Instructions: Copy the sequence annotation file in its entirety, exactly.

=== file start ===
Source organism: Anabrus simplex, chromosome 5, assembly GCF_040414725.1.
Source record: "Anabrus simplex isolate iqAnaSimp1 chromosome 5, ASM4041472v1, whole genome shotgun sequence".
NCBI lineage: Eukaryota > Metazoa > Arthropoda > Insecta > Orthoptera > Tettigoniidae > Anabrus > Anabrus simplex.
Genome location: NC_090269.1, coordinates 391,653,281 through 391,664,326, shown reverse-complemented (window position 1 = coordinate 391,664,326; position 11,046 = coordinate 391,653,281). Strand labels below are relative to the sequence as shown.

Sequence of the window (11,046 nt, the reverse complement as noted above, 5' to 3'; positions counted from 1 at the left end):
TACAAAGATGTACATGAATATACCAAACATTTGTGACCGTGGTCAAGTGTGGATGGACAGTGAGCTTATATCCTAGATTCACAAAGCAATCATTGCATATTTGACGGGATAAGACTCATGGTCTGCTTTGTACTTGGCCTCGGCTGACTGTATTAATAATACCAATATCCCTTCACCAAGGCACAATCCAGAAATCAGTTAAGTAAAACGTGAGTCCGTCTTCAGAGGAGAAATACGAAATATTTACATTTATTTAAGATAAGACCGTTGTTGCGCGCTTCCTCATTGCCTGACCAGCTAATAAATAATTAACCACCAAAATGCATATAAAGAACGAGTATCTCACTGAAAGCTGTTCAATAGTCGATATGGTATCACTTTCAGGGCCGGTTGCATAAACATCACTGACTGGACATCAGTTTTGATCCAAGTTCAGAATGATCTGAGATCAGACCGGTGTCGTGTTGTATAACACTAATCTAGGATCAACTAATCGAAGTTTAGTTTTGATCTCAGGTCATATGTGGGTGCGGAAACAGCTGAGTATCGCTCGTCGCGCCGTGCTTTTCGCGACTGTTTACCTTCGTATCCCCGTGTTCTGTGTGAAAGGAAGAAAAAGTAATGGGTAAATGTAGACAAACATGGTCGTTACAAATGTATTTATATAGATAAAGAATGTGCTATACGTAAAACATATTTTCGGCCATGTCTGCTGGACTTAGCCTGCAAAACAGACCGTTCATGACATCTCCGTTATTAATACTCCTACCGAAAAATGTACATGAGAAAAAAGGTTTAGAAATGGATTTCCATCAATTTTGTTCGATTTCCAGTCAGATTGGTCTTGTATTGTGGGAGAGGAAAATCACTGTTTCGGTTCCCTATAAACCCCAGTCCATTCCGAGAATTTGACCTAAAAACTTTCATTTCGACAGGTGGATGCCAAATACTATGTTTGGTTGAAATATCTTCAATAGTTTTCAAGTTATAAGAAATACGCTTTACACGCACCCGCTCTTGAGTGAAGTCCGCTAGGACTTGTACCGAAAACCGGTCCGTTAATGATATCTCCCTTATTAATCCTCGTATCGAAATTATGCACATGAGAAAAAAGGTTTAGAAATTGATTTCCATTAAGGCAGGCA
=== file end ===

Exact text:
Source organism: Anabrus simplex, chromosome 5, assembly GCF_040414725.1.
Source record: "Anabrus simplex isolate iqAnaSimp1 chromosome 5, ASM4041472v1, whole genome shotgun sequence".
NCBI lineage: Eukaryota > Metazoa > Arthropoda > Insecta > Orthoptera > Tettigoniidae > Anabrus > Anabrus simplex.
Genome location: NC_090269.1, coordinates 391,653,281 through 391,664,326, shown reverse-complemented (window position 1 = coordinate 391,664,326; position 11,046 = coordinate 391,653,281). Strand labels below are relative to the sequence as shown.

Sequence of the window (11,046 nt, the reverse complement as noted above, 5' to 3'; positions counted from 1 at the left end):
TACAAAGATGTACATGAATATACCAAACATTTGTGACCGTGGTCAAGTGTGGATGGACAGTGAGCTTATATCCTAGATTCACAAAGCAATCATTGCATATTTGACGGGATAAGACTCATGGTCTGCTTTGTACTTGGCCTCGGCTGACTGTATTAATAATACCAATATCCCTTCACCAAGGCACAATCCAGAAATCAGTTAAGTAAAACGTGAGTCCGTCTTCAGAGGAGAAATACGAAATATTTACATTTATTTAAGATAAGACCGTTGTTGCGCGCTTCCTCATTGCCTGACCAGCTAATAAATAATTAACCACCAAAATGCATATAAAGAACGAGTATCTCACTGAAAGCTGTTCAATAGTCGATATGGTATCACTTTCAGGGCCGGTTGCATAAACATCACTGACTGGACATCAGTTTTGATCCAAGTTCAGAATGATCTGAGATCAGACCGGTGTCGTGTTGTATAACACTAATCTAGGATCAACTAATCGAAGTTTAGTTTTGATCTCAGGTCATATGTGGGTGCGGAAACAGCTGAGTATCGCTCGTCGCGCCGTGCTTTTCGCGACTGTTTACCTTCGTATCCCCGTGTTCTGTGTGAAAGGAAGAAAAAGTAATGGGTAAATGTAGACAAACATGGTCGTTACAAATGTATTTATATAGATAAAGAATGTGCTATACGTAAAACATATTTTCGGCCATGTCTGCTGGACTTAGCCTGCAAAACAGACCGTTCATGACATCTCCGTTATTAATACTCCTACCGAAAAATGTACATGAGAAAAAAGGTTTAGAAATGGATTTCCATCAATTTTGTTCGATTTCCAGTCAGATTGGTCTTGTATTGTGGGAGAGGAAAATCACTGTTTCGGTTCCCTATAAACCCCAGTCCATTCCGAGAATTTGACCTAAAAACTTTCATTTCGACAGGTGGATGCCAAATACTATGTTTGGTTGAAATATCTTCAATAGTTTTCAAGTTATAAGAAATACGCTTTACACGCACCCGCTCTTGAGTGAAGTCCGCTAGGACTTGTACCGAAAACCGGTCCGTTAATGATATCTCCCTTATTAATCCTCGTATCGAAATTATGCACATGAGAAAAAAGGTTTAGAAATTGATTTCCATTAAGGCAGGCA